“While these regulators’ attention has focused in the last two decades largely on American businesses, that may be more because those have been the more successful, more entrepreneurial, more rapidly expanding businesses in emerging high-technology fields,” he told TechNewsWorld.
“Some American regulators — more at the FTC and some state governments than at DoJ — have similar biases,” Cass added.
“The fears of ways that dominant businesses can use the power that comes with being the top dog in a business sector don’t automatically justify government intervention, or even government investigation, which carries its own risks of tilting markets and discouraging innovation and competition,” he said.
“The combination of those fears with fears about misuse of data is a powerful attraction for regulatory actions,” Cass noted, “especially in Europe where privacy rules are very different from the U.S.”
Better Behavior Through Antitrust
Some of these companies have frankly admitted that they’re having trouble managing all the data they’re collecting, observed Cory Doctorow, a special advisor to the Electronic Frontier Foundation, an online rights advocacy group in San Francisco.
“If they can’t manage their data, then maybe they’ve gotten too big,” he told TechNewsWorld.
Even if antitrust actions don’t result in breaking up a company, they can make companies behave better.
“The Microsoft antitrust case is widely acknowledged, even by Bill Gates, as being a force that disciplined the company and curbed many of its worse impulses,” Doctorow said.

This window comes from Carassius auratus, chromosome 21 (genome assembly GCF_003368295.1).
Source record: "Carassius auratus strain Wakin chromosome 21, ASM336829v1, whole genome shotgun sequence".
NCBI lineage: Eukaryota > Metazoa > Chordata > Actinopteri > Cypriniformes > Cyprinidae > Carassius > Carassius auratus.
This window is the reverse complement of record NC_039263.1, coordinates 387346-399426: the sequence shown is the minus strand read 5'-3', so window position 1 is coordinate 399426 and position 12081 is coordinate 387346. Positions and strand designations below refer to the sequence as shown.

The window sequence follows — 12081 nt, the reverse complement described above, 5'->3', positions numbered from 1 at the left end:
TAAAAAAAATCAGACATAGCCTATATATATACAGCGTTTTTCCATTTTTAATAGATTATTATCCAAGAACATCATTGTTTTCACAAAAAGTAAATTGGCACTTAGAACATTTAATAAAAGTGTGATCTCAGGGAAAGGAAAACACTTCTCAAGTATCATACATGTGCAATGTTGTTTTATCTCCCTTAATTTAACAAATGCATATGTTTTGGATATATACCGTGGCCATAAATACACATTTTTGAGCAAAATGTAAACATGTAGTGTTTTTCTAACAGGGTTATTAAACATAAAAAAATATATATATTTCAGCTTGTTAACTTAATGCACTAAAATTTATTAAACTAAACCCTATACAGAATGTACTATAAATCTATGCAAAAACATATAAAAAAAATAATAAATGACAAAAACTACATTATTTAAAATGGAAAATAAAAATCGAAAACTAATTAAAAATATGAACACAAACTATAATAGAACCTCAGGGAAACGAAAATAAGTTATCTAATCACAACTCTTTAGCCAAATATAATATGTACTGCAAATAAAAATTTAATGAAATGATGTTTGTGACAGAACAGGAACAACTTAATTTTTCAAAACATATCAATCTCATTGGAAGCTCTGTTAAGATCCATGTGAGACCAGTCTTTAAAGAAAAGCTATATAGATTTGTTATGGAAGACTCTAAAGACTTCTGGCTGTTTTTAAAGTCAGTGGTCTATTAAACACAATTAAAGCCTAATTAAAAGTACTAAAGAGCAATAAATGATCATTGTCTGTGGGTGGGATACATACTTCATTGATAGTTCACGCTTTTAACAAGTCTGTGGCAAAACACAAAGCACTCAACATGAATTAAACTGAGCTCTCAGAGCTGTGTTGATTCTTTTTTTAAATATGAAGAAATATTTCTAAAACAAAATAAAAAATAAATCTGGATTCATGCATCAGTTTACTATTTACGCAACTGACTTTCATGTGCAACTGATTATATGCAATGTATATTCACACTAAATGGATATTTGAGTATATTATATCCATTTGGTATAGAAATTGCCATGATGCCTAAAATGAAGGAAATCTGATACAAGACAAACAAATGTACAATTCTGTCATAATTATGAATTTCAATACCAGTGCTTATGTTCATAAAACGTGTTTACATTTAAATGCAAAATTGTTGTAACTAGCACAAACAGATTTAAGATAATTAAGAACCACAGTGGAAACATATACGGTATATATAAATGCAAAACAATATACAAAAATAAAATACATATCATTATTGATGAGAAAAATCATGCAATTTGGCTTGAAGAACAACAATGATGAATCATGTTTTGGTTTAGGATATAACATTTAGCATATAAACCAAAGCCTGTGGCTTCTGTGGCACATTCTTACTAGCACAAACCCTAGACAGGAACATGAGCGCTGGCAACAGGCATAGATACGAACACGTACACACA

Bill Gates recently said that one of the reasons Microsoft didn’t get into mobile was that it was distracted by antitrust concerns, he said.
“The antitrust stuff ended eight years before the launch of Android,” Doctorow continued. “So what he’s saying is that for as long as eight years after Microsoft went through antitrust investigations, they were so traumatized that they were made timid and didn’t want to engage in the kind of monopolistic conduct that they had once been fond of.”
Probing Google’s Heart
Unlike the EU’s past probes of Google, this latest investigation aims at the heart of its business model, observed Jamie Court, president of Consumer Watchdog, a not-for-profit public interest group in Los Angeles.
“This isn’t just about Google steering people toward its own products,” he told TechNewsWorld. “The EU is looking into whether Google is living up to the GDPR and its opt-in requirements.”
The GDPR — General Data Privacy Regulation — is an EU law that gives people greater control over their data and imposes stiff fines on companies that don’t protect consumer data properly.
“This is all about how Google is using its data collection to control markets,” Court explained. “The GDPR was supposed to prevent companies from getting that type of monopoly because of its opt-in requirement.”
Reining in Facebook and Google will be a challenge for regulators, he added.
“The sheer size and power of these two companies is unprecedented. There’s a lot of danger in knowing everything about everybody when you’re in a position to swing elections or change markets,” Court said. “The EU sees that and is wondering what it can do with the power it has to curb what these companies do.”